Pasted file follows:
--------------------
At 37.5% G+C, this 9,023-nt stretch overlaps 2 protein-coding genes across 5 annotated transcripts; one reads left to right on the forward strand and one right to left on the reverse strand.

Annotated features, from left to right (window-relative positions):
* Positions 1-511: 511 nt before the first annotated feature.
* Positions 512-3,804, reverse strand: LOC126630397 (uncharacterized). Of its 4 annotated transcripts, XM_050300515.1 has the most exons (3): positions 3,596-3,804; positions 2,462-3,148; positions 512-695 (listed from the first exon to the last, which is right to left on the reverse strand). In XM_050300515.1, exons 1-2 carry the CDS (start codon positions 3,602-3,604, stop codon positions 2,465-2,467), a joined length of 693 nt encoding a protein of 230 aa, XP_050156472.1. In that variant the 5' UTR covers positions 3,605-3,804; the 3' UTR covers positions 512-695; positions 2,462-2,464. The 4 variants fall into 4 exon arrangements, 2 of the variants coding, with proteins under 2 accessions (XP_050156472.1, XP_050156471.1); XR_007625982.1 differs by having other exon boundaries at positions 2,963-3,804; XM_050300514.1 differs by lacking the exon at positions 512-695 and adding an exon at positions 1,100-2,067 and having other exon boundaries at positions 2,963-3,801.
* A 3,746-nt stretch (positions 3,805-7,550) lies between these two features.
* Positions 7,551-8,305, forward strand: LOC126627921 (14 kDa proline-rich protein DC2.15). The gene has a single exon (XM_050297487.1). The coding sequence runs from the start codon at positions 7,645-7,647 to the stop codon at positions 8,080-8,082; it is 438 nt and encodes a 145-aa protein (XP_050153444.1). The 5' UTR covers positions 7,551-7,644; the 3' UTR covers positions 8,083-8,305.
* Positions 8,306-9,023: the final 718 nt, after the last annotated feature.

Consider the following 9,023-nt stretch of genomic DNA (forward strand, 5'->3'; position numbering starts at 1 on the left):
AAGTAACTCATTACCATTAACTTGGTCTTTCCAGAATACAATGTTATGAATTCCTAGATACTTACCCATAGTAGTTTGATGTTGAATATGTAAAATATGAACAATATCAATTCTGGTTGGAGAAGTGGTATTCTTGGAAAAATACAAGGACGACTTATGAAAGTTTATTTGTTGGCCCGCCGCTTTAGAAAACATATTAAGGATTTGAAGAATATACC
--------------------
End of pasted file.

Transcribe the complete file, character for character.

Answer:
At 37.5% G+C, this 9,023-nt stretch overlaps 2 protein-coding genes across 5 annotated transcripts; one reads left to right on the forward strand and one right to left on the reverse strand.

Annotated features, from left to right (window-relative positions):
* Positions 1-511: 511 nt before the first annotated feature.
* Positions 512-3,804, reverse strand: LOC126630397 (uncharacterized). Of its 4 annotated transcripts, XM_050300515.1 has the most exons (3): positions 3,596-3,804; positions 2,462-3,148; positions 512-695 (listed from the first exon to the last, which is right to left on the reverse strand). In XM_050300515.1, exons 1-2 carry the CDS (start codon positions 3,602-3,604, stop codon positions 2,465-2,467), a joined length of 693 nt encoding a protein of 230 aa, XP_050156472.1. In that variant the 5' UTR covers positions 3,605-3,804; the 3' UTR covers positions 512-695; positions 2,462-2,464. The 4 variants fall into 4 exon arrangements, 2 of the variants coding, with proteins under 2 accessions (XP_050156472.1, XP_050156471.1); XR_007625982.1 differs by having other exon boundaries at positions 2,963-3,804; XM_050300514.1 differs by lacking the exon at positions 512-695 and adding an exon at positions 1,100-2,067 and having other exon boundaries at positions 2,963-3,801.
* A 3,746-nt stretch (positions 3,805-7,550) lies between these two features.
* Positions 7,551-8,305, forward strand: LOC126627921 (14 kDa proline-rich protein DC2.15). The gene has a single exon (XM_050297487.1). The coding sequence runs from the start codon at positions 7,645-7,647 to the stop codon at positions 8,080-8,082; it is 438 nt and encodes a 145-aa protein (XP_050153444.1). The 5' UTR covers positions 7,551-7,644; the 3' UTR covers positions 8,083-8,305.
* Positions 8,306-9,023: the final 718 nt, after the last annotated feature.

Consider the following 9,023-nt stretch of genomic DNA (forward strand, 5'->3'; position numbering starts at 1 on the left):
AAGTAACTCATTACCATTAACTTGGTCTTTCCAGAATACAATGTTATGAATTCCTAGATACTTACCCATAGTAGTTTGATGTTGAATATGTAAAATATGAACAATATCAATTCTGGTTGGAGAAGTGGTATTCTTGGAAAAATACAAGGACGACTTATGAAAGTTTATTTGTTGGCCCGCCGCTTTAGAAAACATATTAAGGATTTGAAGAATATACC